Much current debate about undergraduate student research involves a focus on ‘students as partners’ and co-constructors of knowledge (Healey, Flint & Harrington 2014, 2016). This debate reveals interesting tensions between student freedom and the role of structuring frameworks. Undergraduate lecturers and research supervisors might feel we are in a quandary concerning how far we can help manage a balance between supportive frameworks and the independence that student researchers need to develop. Will the use of the Research Skill Development (Willison & O’Regan, 2006/2018) framework and other frameworks at every step of the undergraduate research journey form a constraint, or an essential scaffold? This paper considers frameworks, scaffolds and the need for freedom and creative co-construction of knowledge to enable successful undergraduate research within the context of final year research and writing at undergraduate third year (UK), honours (Australia) or senior/fourth year (US and Canada).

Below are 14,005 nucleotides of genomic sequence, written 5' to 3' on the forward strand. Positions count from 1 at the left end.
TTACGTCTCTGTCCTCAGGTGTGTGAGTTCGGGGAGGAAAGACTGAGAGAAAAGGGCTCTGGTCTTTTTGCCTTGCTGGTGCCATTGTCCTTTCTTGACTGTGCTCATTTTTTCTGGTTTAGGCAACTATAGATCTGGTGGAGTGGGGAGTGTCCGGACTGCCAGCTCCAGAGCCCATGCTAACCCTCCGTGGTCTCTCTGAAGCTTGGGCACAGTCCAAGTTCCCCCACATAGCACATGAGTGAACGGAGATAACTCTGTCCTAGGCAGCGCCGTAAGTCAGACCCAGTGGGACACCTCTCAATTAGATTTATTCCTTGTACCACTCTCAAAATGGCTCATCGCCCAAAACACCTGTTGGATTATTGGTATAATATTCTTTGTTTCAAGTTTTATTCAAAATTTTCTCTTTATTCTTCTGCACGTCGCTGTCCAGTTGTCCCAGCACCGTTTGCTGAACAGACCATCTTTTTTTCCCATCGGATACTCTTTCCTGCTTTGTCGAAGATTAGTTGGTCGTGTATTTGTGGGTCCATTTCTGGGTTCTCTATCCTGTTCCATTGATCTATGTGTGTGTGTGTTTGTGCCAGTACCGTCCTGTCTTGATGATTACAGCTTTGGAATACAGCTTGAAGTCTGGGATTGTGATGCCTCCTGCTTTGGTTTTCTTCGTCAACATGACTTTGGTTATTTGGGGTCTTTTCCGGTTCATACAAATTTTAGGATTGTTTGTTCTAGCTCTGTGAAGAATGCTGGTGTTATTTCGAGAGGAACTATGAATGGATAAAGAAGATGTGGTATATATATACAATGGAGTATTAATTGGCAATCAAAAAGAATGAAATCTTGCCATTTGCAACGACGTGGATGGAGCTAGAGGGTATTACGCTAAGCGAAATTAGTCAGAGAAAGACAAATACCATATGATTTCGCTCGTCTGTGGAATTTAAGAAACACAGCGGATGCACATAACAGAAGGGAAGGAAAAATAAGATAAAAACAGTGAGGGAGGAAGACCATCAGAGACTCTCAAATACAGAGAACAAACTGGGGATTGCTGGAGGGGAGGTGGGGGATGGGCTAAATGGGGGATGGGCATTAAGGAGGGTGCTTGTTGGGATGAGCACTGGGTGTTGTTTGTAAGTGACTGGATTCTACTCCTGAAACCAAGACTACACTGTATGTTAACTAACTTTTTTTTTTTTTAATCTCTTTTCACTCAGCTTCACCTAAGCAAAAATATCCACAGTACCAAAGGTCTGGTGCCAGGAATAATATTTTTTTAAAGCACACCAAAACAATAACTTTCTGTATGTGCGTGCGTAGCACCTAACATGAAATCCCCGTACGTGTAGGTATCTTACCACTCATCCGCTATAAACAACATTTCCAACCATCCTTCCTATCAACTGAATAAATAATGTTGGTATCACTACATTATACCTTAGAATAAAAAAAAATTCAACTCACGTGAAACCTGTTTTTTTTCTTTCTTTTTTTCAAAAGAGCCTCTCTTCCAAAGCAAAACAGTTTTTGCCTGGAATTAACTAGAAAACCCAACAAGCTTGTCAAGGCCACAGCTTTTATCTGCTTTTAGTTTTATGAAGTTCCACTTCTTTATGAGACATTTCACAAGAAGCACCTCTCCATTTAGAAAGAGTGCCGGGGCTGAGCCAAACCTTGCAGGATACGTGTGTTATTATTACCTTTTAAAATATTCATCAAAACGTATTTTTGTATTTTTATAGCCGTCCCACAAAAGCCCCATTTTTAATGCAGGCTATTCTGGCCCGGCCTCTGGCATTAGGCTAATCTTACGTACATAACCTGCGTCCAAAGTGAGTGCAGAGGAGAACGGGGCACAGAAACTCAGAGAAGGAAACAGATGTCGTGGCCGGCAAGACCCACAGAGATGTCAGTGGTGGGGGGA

Recommended CitationWisker, Gina, Frameworks and freedoms: Supervising research learning and the undergraduate dissertation, Journal of University Teaching & Learning Practice, 15(4), 2018.